"Mayday" call

AntonyGoodman


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Hi "Oh Wise Ones",

First year of uncontested scrums for us in England this year (U13 NRoP)

My question is: How widespread is the Aussie "Mayday" call in England?


We would love to teach this as part of introducing the scrum to the kids, but not much point if the opposition haven't come across it. Although maybe we should send out something to the people we play against, well in advance of our fixtures, if this is the case?

Thoughts welcome.

Thanks,

Antony
 

didds

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Not at all is the answer.

Maybe it should be.

didds
 

Decorily

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Never even heard of it until now.

Worth considering... though not sure about the players dropping to their knees bit!!
 

crossref


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you can't possibly introduce this unilaterally -- it's something that would need to be done by the RFU, so that everyone knows what is going on.
 

AntonyGoodman


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you can't possibly introduce this unilaterally

Well, I completely agree that it would be ideal that England Rugby did this. But as we only play friendly fixtures, and we know them all fairly well from having played the same teams for many years, it may be fairly simple to implement. Having said that, is the real problem here that we would be introducing something not sanctioned by England or World Rugby? Are we saying that we don't know that it is safe? Or is the problem that we are introducing something that they may use later in an environment that people don't know what the hell they are on about?

Following on from that, what happens as Aussie players move up the grades and start playing internationally? Do they shout something else? Does it never happen? What about touring sides visiting from NZ (or any other country for that matter), does someone explain the protocol?

Thanks,

Antony
 

DocY


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Your situation doesn't sound quite as I (and I suspect others) had imagined.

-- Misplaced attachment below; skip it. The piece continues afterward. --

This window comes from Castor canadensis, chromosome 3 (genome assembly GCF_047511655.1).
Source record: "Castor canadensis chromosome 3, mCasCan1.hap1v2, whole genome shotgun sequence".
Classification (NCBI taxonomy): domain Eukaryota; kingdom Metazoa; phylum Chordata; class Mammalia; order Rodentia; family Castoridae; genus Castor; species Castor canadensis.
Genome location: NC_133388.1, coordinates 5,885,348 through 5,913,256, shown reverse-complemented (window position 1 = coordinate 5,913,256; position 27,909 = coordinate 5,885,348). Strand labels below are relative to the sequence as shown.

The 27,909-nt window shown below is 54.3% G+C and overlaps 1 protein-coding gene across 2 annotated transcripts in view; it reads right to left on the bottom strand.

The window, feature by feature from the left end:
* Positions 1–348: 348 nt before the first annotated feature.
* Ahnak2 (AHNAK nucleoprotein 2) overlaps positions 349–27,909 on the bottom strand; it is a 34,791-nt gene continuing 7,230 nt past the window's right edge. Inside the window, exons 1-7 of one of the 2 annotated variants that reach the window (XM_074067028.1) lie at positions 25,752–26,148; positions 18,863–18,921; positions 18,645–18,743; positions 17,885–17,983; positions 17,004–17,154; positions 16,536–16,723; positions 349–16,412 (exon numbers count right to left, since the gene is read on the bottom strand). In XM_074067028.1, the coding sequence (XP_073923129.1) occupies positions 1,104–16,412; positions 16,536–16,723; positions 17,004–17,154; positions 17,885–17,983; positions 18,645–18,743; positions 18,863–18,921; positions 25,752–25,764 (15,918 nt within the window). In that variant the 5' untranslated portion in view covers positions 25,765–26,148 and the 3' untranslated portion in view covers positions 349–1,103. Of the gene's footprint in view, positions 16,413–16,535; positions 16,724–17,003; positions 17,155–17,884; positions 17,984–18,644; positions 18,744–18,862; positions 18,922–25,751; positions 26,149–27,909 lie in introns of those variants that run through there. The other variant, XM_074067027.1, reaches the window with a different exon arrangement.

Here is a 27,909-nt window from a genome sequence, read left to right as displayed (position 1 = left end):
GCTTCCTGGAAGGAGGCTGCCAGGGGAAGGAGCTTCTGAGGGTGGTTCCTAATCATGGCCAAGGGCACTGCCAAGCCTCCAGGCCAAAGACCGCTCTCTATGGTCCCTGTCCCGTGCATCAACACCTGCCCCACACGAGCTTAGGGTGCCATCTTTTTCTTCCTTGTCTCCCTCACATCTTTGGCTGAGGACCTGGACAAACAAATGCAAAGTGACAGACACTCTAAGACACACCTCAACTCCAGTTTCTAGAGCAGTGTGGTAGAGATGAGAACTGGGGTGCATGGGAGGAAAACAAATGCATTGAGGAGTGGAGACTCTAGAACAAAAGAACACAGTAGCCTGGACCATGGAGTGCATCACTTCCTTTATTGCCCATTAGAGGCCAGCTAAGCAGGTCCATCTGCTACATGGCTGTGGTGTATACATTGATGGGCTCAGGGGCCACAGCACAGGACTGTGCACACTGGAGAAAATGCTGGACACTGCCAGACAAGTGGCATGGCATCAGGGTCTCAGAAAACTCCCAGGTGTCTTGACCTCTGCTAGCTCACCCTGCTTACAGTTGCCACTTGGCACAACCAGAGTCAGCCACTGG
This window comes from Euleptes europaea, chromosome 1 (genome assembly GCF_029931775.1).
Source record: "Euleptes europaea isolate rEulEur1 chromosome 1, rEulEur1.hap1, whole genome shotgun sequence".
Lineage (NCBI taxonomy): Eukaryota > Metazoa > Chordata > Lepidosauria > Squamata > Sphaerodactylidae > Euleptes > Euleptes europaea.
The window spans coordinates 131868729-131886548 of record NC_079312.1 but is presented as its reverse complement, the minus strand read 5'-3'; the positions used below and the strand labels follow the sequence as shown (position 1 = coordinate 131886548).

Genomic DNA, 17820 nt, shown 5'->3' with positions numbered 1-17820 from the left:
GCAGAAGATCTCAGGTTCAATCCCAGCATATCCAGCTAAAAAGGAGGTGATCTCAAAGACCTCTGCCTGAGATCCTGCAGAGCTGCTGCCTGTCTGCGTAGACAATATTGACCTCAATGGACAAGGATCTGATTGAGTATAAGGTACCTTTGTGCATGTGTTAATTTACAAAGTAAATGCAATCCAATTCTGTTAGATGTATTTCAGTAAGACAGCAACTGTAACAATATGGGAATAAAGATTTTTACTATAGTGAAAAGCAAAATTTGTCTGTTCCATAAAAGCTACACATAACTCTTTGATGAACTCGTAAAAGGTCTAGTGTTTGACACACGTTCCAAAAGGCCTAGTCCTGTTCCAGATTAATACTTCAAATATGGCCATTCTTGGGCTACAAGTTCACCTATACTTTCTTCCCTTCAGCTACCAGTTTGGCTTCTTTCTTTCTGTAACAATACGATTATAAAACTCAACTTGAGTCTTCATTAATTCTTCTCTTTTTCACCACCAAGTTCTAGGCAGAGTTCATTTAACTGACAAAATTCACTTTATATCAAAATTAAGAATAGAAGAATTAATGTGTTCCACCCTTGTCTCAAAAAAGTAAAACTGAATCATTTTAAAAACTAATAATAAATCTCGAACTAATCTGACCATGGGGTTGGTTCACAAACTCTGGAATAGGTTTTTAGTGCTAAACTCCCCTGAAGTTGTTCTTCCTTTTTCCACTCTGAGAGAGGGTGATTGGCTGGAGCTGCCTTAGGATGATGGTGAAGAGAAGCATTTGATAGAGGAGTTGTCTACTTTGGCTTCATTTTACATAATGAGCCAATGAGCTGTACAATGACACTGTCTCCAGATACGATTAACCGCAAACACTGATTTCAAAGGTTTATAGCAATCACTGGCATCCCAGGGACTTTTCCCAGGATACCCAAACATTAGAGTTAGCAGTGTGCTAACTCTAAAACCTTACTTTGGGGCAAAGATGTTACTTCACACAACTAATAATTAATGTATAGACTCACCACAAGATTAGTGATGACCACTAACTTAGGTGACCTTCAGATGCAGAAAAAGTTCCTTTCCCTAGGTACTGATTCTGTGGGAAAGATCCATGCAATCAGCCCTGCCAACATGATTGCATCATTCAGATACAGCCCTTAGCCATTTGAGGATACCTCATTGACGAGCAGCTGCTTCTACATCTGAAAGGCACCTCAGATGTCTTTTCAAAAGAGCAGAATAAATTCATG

I'd suggest that if you are only playing friendlies and you're on good enough terms with the opposition you could agree to do it. The only potential safety problem I could see is if your players know that shouting 'mayday' means no more pushing, but the opposition don't and your players all relax.

I might have miss understood, but I thought this was only up to U13s and there would be some way of phasing it out above that. And I'd not expect matches against touring teams until U16s, at least, but it's a long time since I had anything to do with that level (and we played the same rules as adult rugby then).
 

Dickie E


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Your situation doesn't sound quite as I (and I suspect others) had imagined.

I'd suggest that if you are only playing friendlies and you're on good enough terms with the opposition you could agree to do it. The only potential safety problem I could see is if your players know that shouting 'mayday' means no more pushing, but the opposition don't and your players all relax.

I might have miss understood, but I thought this was only up to U13s and there would be some way of phasing it out above that. And I'd not expect matches against touring teams until U16s, at least, but it's a long time since I had anything to do with that level (and we played the same rules as adult rugby then).

It applies to all junior games here up to U19. Touring teams are never aware of this protocol so I give them an overview at pre-match. If you do introduce it locally, the ref will need to know too as he/she plays a vital part.
 

crossref


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Having said that, is the real problem here that we would be introducing something not sanctioned by England or World Rugby? Are we saying that we don't know that it is safe? Or is the problem that we are introducing something that they may use later in an environment that people don't know what the hell they are on about?

you are introducing a situation where in some games there is a mayday call, but in other games there isn't, some players will know what a mayday call is, and some won't, some refs will know what a mayday call is, but others won't... etc